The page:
In considering this, and the fairness to both parties, the court must determine whether to 1) allow plaintiff to file a response to defendant's summary judgment motion out of time, 2) allow plaintiff to amend the pretrial order, and 3) re-open discovery.

         a. Summary Judgment Response

         Under Rule 6(b)(1)(B) of the Federal Rules of Civil Procedure, a court may, for good cause, extend the time to file a pleading “on motion made after the time has expired if the party failed to act because of excusable neglect.” Excusable neglect “encompasses both simple, faultless omissions to act and, more commonly, omissions caused by carelessness.” Pioneer, 507 U.S. at 388. A court, therefore, may accept late filings caused by “inadvertence, mistake, or carelessness, as well as by intervening circumstances beyond the party's control.” Id. In determining whether neglect is “excusable, ” a court must “take account of all relevant circumstances surrounding the party's omission.” City of Chanute v. Williams Natural Gas Co., 31 F.3d 1041, 1046 (10th Cir. 1994). A court may consider 1) the danger of prejudice, 2) the length of the delay and its potential impact on judicial proceedings, 3) the reason for the delay, and 4) whether the movant acted in good faith. Id.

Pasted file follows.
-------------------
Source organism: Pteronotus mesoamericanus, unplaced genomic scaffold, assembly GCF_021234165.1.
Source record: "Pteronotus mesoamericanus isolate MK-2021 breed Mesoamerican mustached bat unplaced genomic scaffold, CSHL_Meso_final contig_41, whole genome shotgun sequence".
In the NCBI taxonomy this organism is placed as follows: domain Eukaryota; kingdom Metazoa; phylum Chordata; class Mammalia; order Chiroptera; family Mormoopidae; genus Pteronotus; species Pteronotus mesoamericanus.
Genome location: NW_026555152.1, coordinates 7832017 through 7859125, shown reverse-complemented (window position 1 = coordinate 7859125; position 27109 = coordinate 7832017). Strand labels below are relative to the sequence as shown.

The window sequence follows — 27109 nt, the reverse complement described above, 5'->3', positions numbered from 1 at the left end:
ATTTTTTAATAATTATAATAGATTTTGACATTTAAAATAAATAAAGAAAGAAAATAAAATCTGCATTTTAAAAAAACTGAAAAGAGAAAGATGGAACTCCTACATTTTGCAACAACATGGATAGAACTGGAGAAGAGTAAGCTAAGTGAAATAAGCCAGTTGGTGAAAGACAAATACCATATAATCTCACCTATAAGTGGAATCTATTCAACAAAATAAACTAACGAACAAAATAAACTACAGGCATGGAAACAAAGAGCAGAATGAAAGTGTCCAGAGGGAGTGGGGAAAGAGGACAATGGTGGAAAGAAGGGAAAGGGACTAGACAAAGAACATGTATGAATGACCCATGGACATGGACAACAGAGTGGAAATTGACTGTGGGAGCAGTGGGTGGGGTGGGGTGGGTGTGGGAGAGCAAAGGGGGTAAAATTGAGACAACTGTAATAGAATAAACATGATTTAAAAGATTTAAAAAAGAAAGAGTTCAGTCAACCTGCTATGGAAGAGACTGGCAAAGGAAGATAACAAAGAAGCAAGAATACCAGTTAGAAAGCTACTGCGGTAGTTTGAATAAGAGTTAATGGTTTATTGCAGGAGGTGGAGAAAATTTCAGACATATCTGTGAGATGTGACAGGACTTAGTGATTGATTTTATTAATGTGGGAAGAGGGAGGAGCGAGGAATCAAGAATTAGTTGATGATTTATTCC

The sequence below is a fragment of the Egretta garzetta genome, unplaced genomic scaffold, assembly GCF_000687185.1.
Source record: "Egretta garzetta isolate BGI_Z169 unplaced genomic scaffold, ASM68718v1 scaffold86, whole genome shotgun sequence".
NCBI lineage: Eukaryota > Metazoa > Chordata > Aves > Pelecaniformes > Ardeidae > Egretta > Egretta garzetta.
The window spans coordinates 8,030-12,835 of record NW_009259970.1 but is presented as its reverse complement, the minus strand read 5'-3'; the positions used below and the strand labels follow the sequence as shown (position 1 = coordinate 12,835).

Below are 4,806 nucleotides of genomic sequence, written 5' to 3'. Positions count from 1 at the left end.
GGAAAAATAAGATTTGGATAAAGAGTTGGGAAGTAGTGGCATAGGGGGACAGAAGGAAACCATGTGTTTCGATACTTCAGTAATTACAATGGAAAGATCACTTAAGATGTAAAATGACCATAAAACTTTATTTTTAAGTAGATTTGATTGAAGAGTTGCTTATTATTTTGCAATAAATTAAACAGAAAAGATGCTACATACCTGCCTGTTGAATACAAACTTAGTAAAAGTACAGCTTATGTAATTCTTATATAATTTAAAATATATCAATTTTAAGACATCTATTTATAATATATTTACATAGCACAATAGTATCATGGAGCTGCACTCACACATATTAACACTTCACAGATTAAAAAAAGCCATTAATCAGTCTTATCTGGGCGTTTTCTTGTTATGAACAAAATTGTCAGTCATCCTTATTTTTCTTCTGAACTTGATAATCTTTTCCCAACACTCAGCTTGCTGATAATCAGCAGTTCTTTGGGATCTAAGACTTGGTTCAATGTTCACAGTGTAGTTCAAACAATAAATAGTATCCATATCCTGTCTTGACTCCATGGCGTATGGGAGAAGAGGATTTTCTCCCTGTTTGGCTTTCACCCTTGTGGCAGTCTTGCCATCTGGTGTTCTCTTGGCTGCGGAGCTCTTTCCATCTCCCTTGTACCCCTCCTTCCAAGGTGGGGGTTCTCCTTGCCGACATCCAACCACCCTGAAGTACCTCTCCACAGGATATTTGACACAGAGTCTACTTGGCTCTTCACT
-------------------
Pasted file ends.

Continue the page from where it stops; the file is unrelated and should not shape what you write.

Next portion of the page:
Again, the circumstances in the present case are unique in that plaintiff's new counsel seeks leave for an extension of time to file a response due to the actions of plaintiff's former counsel. Plaintiff's former counsel filed a response a month after the deadline without any explanation for the tardiness. Plaintiff's new counsel admits that there is no explanation for why plaintiff's ...